Vacuum tubes history: the rise
The introduction of the tetrode and pentode brought revolutionary improvements in performance. As a result the use of vacuum tubes rose dramatically. Thermionic valves were used in radios which by this time were very popular, but also found many other uses.
Of course the vacuum tubes history is intertwined with the history of television. The first television sets available to the public appeared in 1935. Many special tubes were developed for the sole television industry. By the late 1930s many thousands of different types of vacuum tube were being manufactured by a large number of different manufacturers appearing both in the USA and in Europe.
Many of the vacuum tubes introduced in this period have long since disappeared from common use. However there are a few which were very successful remaining in new designs for a long time. One such valve was the 6L6 used in many guitar amplifiers until quite recently. In many ways it was quite revolutionary because it was the first beam tetrode. It used a new technique to overcome the discontinuity in the characteristic of the tetrode caused by electrons bouncing off the anode. Rather than using a suppressor grid it used a new arrangement connected to the screen grid. This tube became so popular that it was later modified for RF applications by giving it a top cap for the anode. This vacuum tube was called the 807 and was widely used in transmitters in the Second World War and afterwards.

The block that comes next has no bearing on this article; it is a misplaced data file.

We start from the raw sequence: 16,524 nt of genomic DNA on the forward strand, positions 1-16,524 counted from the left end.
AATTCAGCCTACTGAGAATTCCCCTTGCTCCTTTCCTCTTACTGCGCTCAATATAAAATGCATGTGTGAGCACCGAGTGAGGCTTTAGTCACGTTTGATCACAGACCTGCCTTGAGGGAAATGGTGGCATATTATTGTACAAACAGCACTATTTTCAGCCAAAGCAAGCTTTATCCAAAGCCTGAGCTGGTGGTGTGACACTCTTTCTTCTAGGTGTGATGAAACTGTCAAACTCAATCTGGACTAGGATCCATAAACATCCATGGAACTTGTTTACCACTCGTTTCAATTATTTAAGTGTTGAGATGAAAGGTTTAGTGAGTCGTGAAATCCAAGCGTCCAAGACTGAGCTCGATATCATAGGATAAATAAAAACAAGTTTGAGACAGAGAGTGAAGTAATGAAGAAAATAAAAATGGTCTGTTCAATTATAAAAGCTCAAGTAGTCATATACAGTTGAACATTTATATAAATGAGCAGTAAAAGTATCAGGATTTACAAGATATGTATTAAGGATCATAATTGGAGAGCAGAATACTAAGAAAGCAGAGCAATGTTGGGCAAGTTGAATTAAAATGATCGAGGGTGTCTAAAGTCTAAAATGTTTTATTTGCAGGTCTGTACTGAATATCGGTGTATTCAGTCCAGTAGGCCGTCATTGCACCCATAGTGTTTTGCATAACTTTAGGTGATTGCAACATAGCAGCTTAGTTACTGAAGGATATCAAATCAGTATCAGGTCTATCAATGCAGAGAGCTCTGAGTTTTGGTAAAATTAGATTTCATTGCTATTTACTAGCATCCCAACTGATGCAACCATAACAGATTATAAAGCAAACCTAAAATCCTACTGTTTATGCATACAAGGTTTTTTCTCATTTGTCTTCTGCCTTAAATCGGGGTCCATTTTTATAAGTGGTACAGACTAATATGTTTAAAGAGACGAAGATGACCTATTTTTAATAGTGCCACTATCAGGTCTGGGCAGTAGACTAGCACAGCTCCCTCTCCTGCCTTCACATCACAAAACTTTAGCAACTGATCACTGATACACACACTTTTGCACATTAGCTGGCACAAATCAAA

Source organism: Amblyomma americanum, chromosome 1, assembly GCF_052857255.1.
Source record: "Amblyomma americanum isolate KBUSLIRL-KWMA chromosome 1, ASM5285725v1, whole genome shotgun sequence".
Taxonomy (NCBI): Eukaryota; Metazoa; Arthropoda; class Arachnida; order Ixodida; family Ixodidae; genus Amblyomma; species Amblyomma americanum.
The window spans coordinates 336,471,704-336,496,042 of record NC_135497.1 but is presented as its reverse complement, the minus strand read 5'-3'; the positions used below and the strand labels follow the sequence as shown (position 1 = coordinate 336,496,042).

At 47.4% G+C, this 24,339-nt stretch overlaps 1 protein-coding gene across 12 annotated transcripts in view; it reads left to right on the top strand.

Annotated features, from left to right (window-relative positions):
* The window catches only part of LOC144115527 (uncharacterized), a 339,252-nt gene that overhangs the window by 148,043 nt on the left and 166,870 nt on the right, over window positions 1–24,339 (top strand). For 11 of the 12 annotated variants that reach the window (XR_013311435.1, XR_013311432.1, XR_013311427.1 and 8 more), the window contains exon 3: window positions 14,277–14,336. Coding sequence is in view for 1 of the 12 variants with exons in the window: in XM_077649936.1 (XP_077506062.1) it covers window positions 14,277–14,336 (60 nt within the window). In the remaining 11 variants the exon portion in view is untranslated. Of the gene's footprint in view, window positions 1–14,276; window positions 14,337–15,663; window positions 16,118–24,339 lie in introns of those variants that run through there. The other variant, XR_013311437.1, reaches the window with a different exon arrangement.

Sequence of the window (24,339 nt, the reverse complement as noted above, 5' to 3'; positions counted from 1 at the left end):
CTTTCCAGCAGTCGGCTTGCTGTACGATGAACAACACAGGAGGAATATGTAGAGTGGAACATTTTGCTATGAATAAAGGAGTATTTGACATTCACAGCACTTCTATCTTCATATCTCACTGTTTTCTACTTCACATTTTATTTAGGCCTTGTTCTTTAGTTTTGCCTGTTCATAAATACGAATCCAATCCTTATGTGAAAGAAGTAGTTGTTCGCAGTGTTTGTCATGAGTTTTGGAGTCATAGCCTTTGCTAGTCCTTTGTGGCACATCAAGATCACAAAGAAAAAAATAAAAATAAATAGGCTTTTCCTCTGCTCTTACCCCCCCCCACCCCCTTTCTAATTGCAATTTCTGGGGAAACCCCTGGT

Prior to the war all tubes had used special metal or plastic bases attached to the glass envelope to hold the pins. After the war miniaturization and improvements in manufacturing techniques enabled the pins to be mounted into the glass envelope. By doing this much smaller tubes were made and costs were reduced.